The ‘Miami model’ includes cooperation between police and federal agencies; extensive surveillance in the lead-up to protests, including raids on meeting spaces, preemptive arrests and searches; the (mis)use of ‘less than lethal‘ weapons during protests; and the development of ‘free speech zones’ which separate protesters from events and contain them.

Preempting Dissent points out that a Canadian government investigation has acknowledged that protesters had no way to know in advance that the police were enacting previous wartime legislation to, in effect, bring in martial law during the G20. Even protesters who took care to educate themselves about the law surrounding protests ‘had no way of knowing they were walking into a trap’.

A line of riot police with helmets and shields

Image by Joshua Scott

The documentary ends by talking about the need to challenge the ‘security logic’ that underpins the Miami model of policing. In the Q&A session afterwards Greg Elmer talked about the need to move away from planned events which lead to protesters walking into a trap, suggesting that more mobile and fluid protest tactics are one way of responding to changes in policing. He also emphasised the need to respond to intimidation tactics which try to scare protesters off the streets.

One of the questions about the shift from surveillance to preemption brought up an important point: that ‘surveillance’ often isn’t about information-gathering. It’s simply another form of intimidation, a way of letting activists know that they’re being watched, and of undermining organisation. The discussion session brought up quite a few other interesting issues: the need to consider race (and particularly racism) when thinking about the dynamics of protest policing; the ethics of showing images of protesters in the current surveillance environment; and the ethics of making sensitive footage available under a creative commons license which might allow for problematic uses.

There was also some useful sharing of resources: I liked the suggestion that protesters carry a self-addressed envelope with them so that if necessary they can mail their SD cards back to themselves to prevent police wiping phones used to document violence, and someone from the What World Productions team mentioned their documentary on police violence against homeless, poor, and other marginalised groups in Toronto.

I highly recommend watching Preempting Dissent and reading the companion book for more detail, as well as Infrastructure Critical.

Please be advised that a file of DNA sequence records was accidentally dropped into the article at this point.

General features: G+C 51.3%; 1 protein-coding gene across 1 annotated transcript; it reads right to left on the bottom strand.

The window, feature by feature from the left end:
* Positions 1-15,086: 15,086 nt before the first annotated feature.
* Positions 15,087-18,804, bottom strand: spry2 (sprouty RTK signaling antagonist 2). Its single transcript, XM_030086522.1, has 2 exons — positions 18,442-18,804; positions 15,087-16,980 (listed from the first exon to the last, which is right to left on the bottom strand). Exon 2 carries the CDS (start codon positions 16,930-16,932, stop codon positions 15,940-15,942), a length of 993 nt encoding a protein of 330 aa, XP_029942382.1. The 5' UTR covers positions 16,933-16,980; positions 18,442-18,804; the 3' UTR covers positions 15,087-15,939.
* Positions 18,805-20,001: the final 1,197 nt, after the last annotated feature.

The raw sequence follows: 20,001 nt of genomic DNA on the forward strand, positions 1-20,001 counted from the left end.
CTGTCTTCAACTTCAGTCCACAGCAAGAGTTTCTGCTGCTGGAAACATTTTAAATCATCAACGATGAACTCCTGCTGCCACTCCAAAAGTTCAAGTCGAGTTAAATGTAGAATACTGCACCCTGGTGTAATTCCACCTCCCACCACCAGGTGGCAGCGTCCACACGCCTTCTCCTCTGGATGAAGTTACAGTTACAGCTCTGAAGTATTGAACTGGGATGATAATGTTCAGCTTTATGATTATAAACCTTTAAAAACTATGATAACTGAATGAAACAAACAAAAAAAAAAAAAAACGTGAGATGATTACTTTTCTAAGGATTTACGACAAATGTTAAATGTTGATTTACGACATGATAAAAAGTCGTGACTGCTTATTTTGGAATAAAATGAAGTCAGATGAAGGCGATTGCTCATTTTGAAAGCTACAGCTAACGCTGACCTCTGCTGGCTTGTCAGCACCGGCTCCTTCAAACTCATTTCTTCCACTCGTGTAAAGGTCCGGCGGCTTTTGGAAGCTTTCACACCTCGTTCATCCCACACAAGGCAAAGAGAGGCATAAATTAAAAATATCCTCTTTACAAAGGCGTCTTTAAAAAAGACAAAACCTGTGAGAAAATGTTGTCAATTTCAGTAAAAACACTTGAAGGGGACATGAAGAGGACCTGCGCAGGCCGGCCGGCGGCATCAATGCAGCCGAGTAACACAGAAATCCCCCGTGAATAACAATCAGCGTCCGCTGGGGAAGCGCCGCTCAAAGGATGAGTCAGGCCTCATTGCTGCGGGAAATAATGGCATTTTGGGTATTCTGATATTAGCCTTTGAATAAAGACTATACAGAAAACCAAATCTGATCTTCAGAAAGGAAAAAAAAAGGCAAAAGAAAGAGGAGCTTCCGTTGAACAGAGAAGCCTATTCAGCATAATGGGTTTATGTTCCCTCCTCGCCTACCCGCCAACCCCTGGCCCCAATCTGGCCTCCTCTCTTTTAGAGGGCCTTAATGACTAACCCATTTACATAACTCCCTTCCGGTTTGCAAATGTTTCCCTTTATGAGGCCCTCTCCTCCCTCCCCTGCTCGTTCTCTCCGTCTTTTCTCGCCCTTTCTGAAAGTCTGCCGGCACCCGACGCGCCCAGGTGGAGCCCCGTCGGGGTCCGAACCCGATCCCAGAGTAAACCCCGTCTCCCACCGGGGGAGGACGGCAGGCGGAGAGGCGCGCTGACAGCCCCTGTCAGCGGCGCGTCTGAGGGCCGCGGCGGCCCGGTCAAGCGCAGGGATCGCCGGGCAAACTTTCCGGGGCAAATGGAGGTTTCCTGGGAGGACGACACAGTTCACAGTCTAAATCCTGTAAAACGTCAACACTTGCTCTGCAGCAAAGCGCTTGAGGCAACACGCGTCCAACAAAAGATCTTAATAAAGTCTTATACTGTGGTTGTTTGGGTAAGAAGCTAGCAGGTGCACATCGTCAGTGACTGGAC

Trigger warnings: there’s some quite intense footage here, including of protesters being kettled, tazed, pepper-sprayed, and violently arrested.

How private funding influences GM research

June 30, 2014 § Leave a comment

The private sector has driven GM research – but in whose interests? International Maize and Wheat Improvement Center/Flickr, CC BY-NC-SA

I have a new article up on The Conversation arguing that it’s important to think about the economic context in which GM crops are developed. While GM crops are often promoted as being the solution to world hunger, most of the research on GM crops is driven by private industry, or ‘public-private partnerships’ between industry and research institutions. This has important impacts on the kinds of research being done, and should invite scepticism about claims that GM crops will help support a more sustainable and equitable food system.

Of course, the article length is quite limited. For a longer discussion of these issues, order my forthcoming book: Global Justice and the Politics of Information: the Struggle Over Knowledge.

Anarchist perspectives on feminism: further reading

June 23, 2014 § Leave a comment

Several people requested more reading to accompany my talk on anarchist perspectives on feminism.

This isn’t intended to be a comprehensive list: the goal is just to provide a few starting points for reading, most of which can be found online.

For explanations of anarchism and anarchafeminism:

  • Emma Goldman’s Anarchism: what it really stands for in her collection of essays provides a good overview. Goldman’s writing style is not for everyone, being quite passionate (which I think was a political choice for her), but I enjoy it.
  • The opening chapters of Sam Mbah and I. E. Igariwey’s African Anarchism give a concise and readable overview of anarchism and its relationship to socialism.
  • History and actuality of anarcha-feminism: lessons from Spain, by Marta Iniguez de Heredia, provides a readable overview of anarchafeminism.
  • bell hooks’ work is not explicitly anarchist or about anarchism as a theory, but her work is an excellent perspective on anarchafeminist ideas. I’d recommend Feminism is for everybody and Feminist theory: from margins to centre as useful starting-points. The first of these, and much of her other work, can be found online.

Lateral perspectives:

As I explained in the workshop, much of my learning and thinking about anarchism hasn’t come through political theory, but rather through fiction. Marge Piercy’s Woman at the Edge of Time was quite influential for me (which makes me all the more disappointed to read that she signed on to a 2013 transphobic open letter), and I read a lot of Kim Stanley Robinson’s work as explorations of how we might end up with an anarchist society, especially the Red Mars, Green Mars, Blue Mars trilogy (although he can be quite technocratic at times). Reading the lives of anarchist women is interesting. Emma Goldman’s Living my Life is a fascinating read, and hopefully provides an antidote to putting Goldman on a pedestal.

Other places to look:

  • Project Gutenberg has quite a few works on anarchism which might be interesting, particularly for those who want to get a more historical perspective.
  • The Anarchist Library has a section on feminism, as well as a broad selection of other writings.
  • Libcom has a lot of posts and articles on feminism, including quite a few from non-Western perspectives. Be warned that your mileage may vary here, as some of the discussion posts are anti-feminist.

These are, of course, just a starting-point, and limited by my own experiences. I’m trying to do more to explore perspectives that are more marginalised and hopefully will have continue to develop this list over time.

Why I’m ending my short experiment with Gittip [now Gratipay], or: why we can’t have nice things, part 2,039